They will call him brave, when they remember him, but I know it was not bravery, not really. The brave man knows what he stands to lose and acts anyway. But what do we call the man who values himself so little that he cannot perceive the risk?
I wish I could cry. I can't cry.
I cried when I saw him stand, saw him walking into the open. I cried before he fell. I knew - somehow I knew - and the moment he rose my eyes blurred with tears. I was crying as I leaped to my own feet and ran out after him, crying as I knelt beside him, crying at the injustice that cut him down while I ran almost unscathed through that same rain of bullets.
I cried when I saw the X-rays, the CAT scans.
I cried the first moment I saw him afterward, when I saw the machine breathing for him.
I can't cry now.
It wouldn't be quite so hard if I could just cry.
For all that he said - and believed, with all his heart, as only he could - that his life revolved around me, I knew that it really revolved around his obsession with me, and thus around just another part of himself.
I keep having the same nightmare about that Monday morning that we chanced upon the bank robbery. In my dream he has been shot, and is lying on the cold marble floor, his blood, his life, ebbing away under my hands. When I look up at the shooter I see myself standing across the lobby, the weapon still smoking in my hands.
I wonder if he knew I would have to accompany him. I wonder if he knew I never again found all the pieces of myself that I had given away to him. I wonder if he knew how empty I was after him, without him. ...And I wonder if, knowing all that, knowing that it was more my pride than anything else that kept me from him, he would still have stepped out of the tall grass, unarmed, hands raised in surrender, in supplication. I wonder if he would still have chosen to fall.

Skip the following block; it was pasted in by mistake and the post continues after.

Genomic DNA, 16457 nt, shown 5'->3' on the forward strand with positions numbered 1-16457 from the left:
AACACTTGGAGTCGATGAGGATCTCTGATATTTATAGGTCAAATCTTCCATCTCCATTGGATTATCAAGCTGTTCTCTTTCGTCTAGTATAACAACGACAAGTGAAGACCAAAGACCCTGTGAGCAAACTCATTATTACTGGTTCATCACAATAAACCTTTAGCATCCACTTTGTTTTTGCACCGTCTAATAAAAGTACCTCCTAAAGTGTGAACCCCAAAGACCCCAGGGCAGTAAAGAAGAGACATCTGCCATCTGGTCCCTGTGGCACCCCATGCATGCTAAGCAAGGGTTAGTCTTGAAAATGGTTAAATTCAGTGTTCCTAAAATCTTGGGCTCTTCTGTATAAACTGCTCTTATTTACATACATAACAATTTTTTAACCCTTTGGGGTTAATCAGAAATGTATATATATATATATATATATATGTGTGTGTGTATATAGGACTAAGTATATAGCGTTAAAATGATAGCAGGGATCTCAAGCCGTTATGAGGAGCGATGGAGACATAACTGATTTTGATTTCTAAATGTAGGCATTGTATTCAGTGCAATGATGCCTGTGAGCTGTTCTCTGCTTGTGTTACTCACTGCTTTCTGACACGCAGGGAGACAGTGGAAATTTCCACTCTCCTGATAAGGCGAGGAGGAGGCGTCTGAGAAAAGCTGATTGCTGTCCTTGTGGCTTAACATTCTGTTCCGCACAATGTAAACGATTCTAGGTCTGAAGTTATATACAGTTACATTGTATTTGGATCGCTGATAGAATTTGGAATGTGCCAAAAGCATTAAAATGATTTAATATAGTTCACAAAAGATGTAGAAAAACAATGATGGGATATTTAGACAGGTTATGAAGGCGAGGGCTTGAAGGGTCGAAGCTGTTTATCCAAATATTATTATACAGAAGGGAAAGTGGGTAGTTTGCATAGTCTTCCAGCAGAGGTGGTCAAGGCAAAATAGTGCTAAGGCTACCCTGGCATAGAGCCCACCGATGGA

Know, as you read these lines, that I do not take this step impulsively or without compassion for those of you I leave behind. In my extremity I have come to understand, as he seemed to have understood all along, how one's own need can become so great that it overrides the needs of those we love, whose needs we place before our own.
Know also that, whether this should happen all at once, as it will, or stretched across the long years, the end is the same. I have been dying, by degrees, since he fell in that field; when his dying is finished mine will have hardly begun.
So I will finish this letter, and I will go back to the hospital, and with my own hands I will disconnect the monitors and I will remove the breathing tube. And I will sit on the edge of his bed and I will hold him in my arms and I will wait with him for the end.
It may be a matter of minutes. Certainly it will be no more than a few hours...
Because I am a doctor, they will allow me to perform this act of mercy for him with my own hands. And because I am a doctor, I know the drug and the dosage that I will need to follow him over the edge of that abyss. It is here, already drawn up into the syringe, waiting.
He believed that we return, over and over, finding each other, learning across the lifetimes to love each other the way we were meant to. I scoffed at his conviction then, but I cling to it now for strength. I hope he was right. I want another chance. I hope I can find him. I hope I can recognize him. I hope I can be the one to give him the love he wanted and never found in this life.
I want another chance.